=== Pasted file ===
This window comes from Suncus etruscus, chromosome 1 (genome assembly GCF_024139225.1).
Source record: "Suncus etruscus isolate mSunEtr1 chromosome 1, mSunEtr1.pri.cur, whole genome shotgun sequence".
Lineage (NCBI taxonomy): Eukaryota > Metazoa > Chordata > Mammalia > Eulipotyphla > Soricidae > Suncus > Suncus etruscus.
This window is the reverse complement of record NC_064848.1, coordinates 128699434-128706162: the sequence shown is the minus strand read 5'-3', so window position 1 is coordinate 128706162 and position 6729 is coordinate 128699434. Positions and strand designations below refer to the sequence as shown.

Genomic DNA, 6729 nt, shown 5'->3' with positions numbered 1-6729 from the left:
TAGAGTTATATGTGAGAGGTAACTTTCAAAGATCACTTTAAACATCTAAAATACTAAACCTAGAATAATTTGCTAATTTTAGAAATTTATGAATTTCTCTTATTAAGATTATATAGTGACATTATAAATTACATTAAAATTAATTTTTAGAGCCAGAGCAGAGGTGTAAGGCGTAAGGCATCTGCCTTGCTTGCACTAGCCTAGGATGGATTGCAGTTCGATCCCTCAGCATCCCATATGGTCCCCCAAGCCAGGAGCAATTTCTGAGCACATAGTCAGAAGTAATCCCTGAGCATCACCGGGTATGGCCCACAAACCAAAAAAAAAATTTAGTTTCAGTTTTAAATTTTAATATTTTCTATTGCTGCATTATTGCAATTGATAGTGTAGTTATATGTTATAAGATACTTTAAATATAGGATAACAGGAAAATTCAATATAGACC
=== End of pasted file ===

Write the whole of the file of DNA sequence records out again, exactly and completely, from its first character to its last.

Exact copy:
This window comes from Suncus etruscus, chromosome 1 (genome assembly GCF_024139225.1).
Source record: "Suncus etruscus isolate mSunEtr1 chromosome 1, mSunEtr1.pri.cur, whole genome shotgun sequence".
Lineage (NCBI taxonomy): Eukaryota > Metazoa > Chordata > Mammalia > Eulipotyphla > Soricidae > Suncus > Suncus etruscus.
This window is the reverse complement of record NC_064848.1, coordinates 128699434-128706162: the sequence shown is the minus strand read 5'-3', so window position 1 is coordinate 128706162 and position 6729 is coordinate 128699434. Positions and strand designations below refer to the sequence as shown.

Genomic DNA, 6729 nt, shown 5'->3' with positions numbered 1-6729 from the left:
TAGAGTTATATGTGAGAGGTAACTTTCAAAGATCACTTTAAACATCTAAAATACTAAACCTAGAATAATTTGCTAATTTTAGAAATTTATGAATTTCTCTTATTAAGATTATATAGTGACATTATAAATTACATTAAAATTAATTTTTAGAGCCAGAGCAGAGGTGTAAGGCGTAAGGCATCTGCCTTGCTTGCACTAGCCTAGGATGGATTGCAGTTCGATCCCTCAGCATCCCATATGGTCCCCCAAGCCAGGAGCAATTTCTGAGCACATAGTCAGAAGTAATCCCTGAGCATCACCGGGTATGGCCCACAAACCAAAAAAAAAATTTAGTTTCAGTTTTAAATTTTAATATTTTCTATTGCTGCATTATTGCAATTGATAGTGTAGTTATATGTTATAAGATACTTTAAATATAGGATAACAGGAAAATTCAATATAGACC